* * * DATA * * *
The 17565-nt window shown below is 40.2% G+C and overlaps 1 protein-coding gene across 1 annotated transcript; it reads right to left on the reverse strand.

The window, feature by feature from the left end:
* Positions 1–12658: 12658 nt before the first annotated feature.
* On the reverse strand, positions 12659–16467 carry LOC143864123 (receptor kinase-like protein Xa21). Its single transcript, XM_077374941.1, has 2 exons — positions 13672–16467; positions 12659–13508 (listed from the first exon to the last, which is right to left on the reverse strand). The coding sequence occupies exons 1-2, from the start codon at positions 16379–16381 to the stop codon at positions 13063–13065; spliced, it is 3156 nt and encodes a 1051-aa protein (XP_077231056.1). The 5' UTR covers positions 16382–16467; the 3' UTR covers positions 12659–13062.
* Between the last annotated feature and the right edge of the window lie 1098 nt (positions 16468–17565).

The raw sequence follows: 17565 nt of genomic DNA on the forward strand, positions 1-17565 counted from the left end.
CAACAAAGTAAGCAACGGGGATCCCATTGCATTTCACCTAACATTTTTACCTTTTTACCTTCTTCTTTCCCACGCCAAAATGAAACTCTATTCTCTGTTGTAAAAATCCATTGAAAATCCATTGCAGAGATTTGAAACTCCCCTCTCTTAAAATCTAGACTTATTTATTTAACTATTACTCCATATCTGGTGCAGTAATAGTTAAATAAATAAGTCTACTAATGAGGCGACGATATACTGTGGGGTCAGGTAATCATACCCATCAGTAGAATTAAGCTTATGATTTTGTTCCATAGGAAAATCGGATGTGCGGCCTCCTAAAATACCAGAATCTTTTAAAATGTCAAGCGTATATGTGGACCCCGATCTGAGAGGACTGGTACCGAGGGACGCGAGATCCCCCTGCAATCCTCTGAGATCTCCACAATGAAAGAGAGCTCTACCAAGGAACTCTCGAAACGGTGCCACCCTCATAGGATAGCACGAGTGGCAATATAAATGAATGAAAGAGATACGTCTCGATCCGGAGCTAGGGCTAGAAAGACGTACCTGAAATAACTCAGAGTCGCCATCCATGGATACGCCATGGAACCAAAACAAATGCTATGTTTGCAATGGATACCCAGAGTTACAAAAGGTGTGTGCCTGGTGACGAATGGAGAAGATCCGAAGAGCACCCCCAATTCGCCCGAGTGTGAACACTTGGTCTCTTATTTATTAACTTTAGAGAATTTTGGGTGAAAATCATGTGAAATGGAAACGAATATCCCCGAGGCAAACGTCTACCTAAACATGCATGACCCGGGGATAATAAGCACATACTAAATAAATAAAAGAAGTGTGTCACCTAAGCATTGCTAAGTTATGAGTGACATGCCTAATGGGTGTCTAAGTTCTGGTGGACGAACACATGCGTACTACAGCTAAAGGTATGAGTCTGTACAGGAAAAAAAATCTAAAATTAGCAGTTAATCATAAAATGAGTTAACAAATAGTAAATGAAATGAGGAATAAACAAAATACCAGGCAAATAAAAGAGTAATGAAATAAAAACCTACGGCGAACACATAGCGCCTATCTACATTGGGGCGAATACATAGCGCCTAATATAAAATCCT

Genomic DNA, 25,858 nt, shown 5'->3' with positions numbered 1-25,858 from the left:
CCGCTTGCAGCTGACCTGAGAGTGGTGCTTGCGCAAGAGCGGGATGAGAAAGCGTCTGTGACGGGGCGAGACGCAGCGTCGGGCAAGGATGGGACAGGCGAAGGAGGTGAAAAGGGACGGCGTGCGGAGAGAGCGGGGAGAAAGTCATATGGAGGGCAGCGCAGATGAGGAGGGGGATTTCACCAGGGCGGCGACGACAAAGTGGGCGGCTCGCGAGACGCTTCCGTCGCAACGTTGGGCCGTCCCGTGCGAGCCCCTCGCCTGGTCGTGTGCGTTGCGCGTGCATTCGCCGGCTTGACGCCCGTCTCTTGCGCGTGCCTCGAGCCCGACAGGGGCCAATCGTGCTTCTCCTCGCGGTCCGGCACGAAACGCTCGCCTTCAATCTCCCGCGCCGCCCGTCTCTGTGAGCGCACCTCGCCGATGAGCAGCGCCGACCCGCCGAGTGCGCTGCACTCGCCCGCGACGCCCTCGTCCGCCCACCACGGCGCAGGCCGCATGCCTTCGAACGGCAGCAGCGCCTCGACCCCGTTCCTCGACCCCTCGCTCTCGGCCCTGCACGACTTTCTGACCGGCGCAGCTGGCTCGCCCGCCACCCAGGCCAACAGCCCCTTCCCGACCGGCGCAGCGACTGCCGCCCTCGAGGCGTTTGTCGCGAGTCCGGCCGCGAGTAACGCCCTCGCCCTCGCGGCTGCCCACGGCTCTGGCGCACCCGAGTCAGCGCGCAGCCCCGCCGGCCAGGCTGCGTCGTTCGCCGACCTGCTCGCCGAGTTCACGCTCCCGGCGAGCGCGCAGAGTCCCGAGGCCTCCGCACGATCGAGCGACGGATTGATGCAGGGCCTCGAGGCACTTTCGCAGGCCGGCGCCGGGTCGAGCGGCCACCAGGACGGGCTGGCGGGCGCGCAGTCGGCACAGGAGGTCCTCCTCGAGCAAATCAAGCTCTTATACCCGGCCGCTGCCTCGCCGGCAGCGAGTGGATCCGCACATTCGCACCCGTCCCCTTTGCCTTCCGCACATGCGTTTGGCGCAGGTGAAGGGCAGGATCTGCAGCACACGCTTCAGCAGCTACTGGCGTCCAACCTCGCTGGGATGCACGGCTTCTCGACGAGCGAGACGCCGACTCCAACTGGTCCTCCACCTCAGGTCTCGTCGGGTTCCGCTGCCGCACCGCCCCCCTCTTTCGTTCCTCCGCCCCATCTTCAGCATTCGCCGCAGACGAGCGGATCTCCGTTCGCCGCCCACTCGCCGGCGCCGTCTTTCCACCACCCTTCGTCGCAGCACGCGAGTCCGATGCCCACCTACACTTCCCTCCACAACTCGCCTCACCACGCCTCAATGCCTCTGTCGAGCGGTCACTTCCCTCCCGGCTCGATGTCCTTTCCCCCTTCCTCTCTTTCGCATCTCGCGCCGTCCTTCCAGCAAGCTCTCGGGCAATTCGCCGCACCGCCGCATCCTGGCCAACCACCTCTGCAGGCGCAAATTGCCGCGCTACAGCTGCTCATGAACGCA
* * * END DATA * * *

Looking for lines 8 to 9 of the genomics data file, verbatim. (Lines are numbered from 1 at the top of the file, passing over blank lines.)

Genomic DNA, 25,858 nt, shown 5'->3' with positions numbered 1-25,858 from the left:
CCGCTTGCAGCTGACCTGAGAGTGGTGCTTGCGCAAGAGCGGGATGAGAAAGCGTCTGTGACGGGGCGAGACGCAGCGTCGGGCAAGGATGGGACAGGCGAAGGAGGTGAAAAGGGACGGCGTGCGGAGAGAGCGGGGAGAAAGTCATATGGAGGGCAGCGCAGATGAGGAGGGGGATTTCACCAGGGCGGCGACGACAAAGTGGGCGGCTCGCGAGACGCTTCCGTCGCAACGTTGGGCCGTCCCGTGCGAGCCCCTCGCCTGGTCGTGTGCGTTGCGCGTGCATTCGCCGGCTTGACGCCCGTCTCTTGCGCGTGCCTCGAGCCCGACAGGGGCCAATCGTGCTTCTCCTCGCGGTCCGGCACGAAACGCTCGCCTTCAATCTCCCGCGCCGCCCGTCTCTGTGAGCGCACCTCGCCGATGAGCAGCGCCGACCCGCCGAGTGCGCTGCACTCGCCCGCGACGCCCTCGTCCGCCCACCACGGCGCAGGCCGCATGCCTTCGAACGGCAGCAGCGCCTCGACCCCGTTCCTCGACCCCTCGCTCTCGGCCCTGCACGACTTTCTGACCGGCGCAGCTGGCTCGCCCGCCACCCAGGCCAACAGCCCCTTCCCGACCGGCGCAGCGACTGCCGCCCTCGAGGCGTTTGTCGCGAGTCCGGCCGCGAGTAACGCCCTCGCCCTCGCGGCTGCCCACGGCTCTGGCGCACCCGAGTCAGCGCGCAGCCCCGCCGGCCAGGCTGCGTCGTTCGCCGACCTGCTCGCCGAGTTCACGCTCCCGGCGAGCGCGCAGAGTCCCGAGGCCTCCGCACGATCGAGCGACGGATTGATGCAGGGCCTCGAGGCACTTTCGCAGGCCGGCGCCGGGTCGAGCGGCCACCAGGACGGGCTGGCGGGCGCGCAGTCGGCACAGGAGGTCCTCCTCGAGCAAATCAAGCTCTTATACCCGGCCGCTGCCTCGCCGGCAGCGAGTGGATCCGCACATTCGCACCCGTCCCCTTTGCCTTCCGCACATGCGTTTGGCGCAGGTGAAGGGCAGGATCTGCAGCACACGCTTCAGCAGCTACTGGCGTCCAACCTCGCTGGGATGCACGGCTTCTCGACGAGCGAGACGCCGACTCCAACTGGTCCTCCACCTCAGGTCTCGTCGGGTTCCGCTGCCGCACCGCCCCCCTCTTTCGTTCCTCCGCCCCATCTTCAGCATTCGCCGCAGACGAGCGGATCTCCGTTCGCCGCCCACTCGCCGGCGCCGTCTTTCCACCACCCTTCGTCGCAGCACGCGAGTCCGATGCCCACCTACACTTCCCTCCACAACTCGCCTCACCACGCCTCAATGCCTCTGTCGAGCGGTCACTTCCCTCCCGGCTCGATGTCCTTTCCCCCTTCCTCTCTTTCGCATCTCGCGCCGTCCTTCCAGCAAGCTCTCGGGCAATTCGCCGCACCGCCGCATCCTGGCCAACCACCTCTGCAGGCGCAAATTGCCGCGCTACAGCTGCTCATGAACGCA